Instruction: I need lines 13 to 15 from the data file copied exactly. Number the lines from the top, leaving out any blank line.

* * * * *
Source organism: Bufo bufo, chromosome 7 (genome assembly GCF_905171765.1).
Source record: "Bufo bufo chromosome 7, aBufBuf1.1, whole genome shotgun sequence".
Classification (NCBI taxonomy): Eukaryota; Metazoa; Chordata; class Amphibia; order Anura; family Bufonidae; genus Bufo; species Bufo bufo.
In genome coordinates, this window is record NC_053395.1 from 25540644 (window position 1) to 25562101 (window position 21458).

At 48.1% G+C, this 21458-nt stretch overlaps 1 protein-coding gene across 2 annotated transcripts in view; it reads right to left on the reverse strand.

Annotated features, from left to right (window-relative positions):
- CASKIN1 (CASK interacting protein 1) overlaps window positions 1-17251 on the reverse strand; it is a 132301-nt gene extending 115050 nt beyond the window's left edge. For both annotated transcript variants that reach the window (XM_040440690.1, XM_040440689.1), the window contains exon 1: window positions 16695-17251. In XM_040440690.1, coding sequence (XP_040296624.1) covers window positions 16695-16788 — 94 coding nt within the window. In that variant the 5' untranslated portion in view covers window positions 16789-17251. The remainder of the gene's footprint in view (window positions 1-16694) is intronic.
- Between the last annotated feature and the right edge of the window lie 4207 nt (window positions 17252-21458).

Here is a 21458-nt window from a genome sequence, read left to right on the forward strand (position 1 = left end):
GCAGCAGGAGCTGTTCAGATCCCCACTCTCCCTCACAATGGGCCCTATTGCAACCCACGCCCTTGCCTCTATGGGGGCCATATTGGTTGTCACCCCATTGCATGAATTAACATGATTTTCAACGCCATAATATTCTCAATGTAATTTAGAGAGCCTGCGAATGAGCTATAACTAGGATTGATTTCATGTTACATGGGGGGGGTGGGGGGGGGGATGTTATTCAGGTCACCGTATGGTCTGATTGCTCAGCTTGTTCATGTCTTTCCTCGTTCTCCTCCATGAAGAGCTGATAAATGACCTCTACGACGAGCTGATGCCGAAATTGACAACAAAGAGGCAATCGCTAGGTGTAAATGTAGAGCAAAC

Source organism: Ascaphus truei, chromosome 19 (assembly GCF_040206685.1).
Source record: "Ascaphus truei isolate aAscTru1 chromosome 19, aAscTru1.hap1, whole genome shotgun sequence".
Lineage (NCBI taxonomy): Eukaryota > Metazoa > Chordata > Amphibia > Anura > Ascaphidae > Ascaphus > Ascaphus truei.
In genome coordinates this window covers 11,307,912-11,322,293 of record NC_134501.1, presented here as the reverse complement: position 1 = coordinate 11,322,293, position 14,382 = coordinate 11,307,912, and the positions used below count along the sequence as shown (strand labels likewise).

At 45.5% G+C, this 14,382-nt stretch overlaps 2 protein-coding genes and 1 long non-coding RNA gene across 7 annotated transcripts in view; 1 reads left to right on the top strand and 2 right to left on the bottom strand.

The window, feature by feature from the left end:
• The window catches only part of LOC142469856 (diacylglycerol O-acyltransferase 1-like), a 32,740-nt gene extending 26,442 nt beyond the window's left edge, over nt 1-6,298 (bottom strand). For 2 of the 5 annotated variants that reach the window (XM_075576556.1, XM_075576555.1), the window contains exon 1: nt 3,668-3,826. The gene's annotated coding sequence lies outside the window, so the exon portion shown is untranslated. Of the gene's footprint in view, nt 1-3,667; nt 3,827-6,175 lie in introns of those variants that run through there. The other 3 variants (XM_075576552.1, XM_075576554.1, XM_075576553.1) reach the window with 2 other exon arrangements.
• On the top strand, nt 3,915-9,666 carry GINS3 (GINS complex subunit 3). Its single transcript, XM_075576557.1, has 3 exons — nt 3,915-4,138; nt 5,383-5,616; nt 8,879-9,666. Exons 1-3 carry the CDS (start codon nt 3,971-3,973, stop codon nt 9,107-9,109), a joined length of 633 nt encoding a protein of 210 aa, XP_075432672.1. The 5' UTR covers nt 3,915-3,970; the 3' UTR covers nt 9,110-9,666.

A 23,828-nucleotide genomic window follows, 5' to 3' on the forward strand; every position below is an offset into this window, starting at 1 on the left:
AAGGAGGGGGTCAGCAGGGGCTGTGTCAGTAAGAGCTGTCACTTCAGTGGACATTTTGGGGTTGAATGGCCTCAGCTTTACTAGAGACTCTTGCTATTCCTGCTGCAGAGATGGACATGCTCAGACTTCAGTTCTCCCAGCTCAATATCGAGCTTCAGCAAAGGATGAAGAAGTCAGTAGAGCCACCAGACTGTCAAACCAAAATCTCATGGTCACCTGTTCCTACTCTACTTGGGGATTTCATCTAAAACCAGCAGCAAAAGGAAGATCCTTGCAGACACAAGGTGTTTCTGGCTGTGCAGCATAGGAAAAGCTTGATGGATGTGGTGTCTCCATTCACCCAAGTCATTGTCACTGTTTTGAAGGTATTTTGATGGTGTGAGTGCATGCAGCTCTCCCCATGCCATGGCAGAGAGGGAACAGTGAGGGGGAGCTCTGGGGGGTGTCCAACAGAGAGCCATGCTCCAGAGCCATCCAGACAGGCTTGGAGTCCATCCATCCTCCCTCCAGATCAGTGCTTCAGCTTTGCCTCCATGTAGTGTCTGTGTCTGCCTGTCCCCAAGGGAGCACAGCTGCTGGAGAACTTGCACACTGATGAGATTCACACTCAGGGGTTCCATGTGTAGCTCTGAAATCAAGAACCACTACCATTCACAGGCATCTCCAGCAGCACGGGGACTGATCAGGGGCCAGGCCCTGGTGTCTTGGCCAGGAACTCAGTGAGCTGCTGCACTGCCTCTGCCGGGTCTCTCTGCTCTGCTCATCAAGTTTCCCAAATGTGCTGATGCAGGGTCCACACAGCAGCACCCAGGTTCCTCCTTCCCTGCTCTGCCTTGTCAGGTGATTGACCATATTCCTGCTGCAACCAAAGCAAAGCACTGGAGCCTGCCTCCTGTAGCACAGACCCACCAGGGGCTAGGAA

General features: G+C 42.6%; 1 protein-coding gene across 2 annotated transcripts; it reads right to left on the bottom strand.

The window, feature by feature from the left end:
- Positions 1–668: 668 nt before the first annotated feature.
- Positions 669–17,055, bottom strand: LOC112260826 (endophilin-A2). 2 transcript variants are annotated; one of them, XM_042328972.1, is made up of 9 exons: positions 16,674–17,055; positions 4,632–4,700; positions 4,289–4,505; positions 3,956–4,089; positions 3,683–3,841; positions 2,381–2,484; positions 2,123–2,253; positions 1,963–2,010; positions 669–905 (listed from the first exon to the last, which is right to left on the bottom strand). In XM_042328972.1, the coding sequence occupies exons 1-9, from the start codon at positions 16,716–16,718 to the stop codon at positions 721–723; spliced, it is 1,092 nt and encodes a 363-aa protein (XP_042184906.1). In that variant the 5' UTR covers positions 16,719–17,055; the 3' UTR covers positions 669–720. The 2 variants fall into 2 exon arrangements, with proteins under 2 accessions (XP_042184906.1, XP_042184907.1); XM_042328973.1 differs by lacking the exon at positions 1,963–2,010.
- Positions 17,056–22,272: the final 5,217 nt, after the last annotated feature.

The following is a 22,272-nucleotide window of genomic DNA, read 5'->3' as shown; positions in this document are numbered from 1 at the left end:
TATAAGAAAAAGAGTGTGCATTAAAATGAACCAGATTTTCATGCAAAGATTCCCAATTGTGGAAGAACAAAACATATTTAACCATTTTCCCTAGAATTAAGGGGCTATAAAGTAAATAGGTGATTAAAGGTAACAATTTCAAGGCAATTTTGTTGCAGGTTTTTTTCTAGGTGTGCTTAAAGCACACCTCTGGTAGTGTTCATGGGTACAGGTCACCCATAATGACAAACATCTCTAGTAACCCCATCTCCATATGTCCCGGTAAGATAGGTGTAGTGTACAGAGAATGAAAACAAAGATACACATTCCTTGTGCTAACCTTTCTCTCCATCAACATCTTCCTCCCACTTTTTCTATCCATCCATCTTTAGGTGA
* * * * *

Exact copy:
Lineage (NCBI taxonomy): Eukaryota > Metazoa > Chordata > Amphibia > Anura > Ascaphidae > Ascaphus > Ascaphus truei.
In genome coordinates this window covers 11,307,912-11,322,293 of record NC_134501.1, presented here as the reverse complement: position 1 = coordinate 11,322,293, position 14,382 = coordinate 11,307,912, and the positions used below count along the sequence as shown (strand labels likewise).

At 45.5% G+C, this 14,382-nt stretch overlaps 2 protein-coding genes and 1 long non-coding RNA gene across 7 annotated transcripts in view; 1 reads left to right on the top strand and 2 right to left on the bottom strand.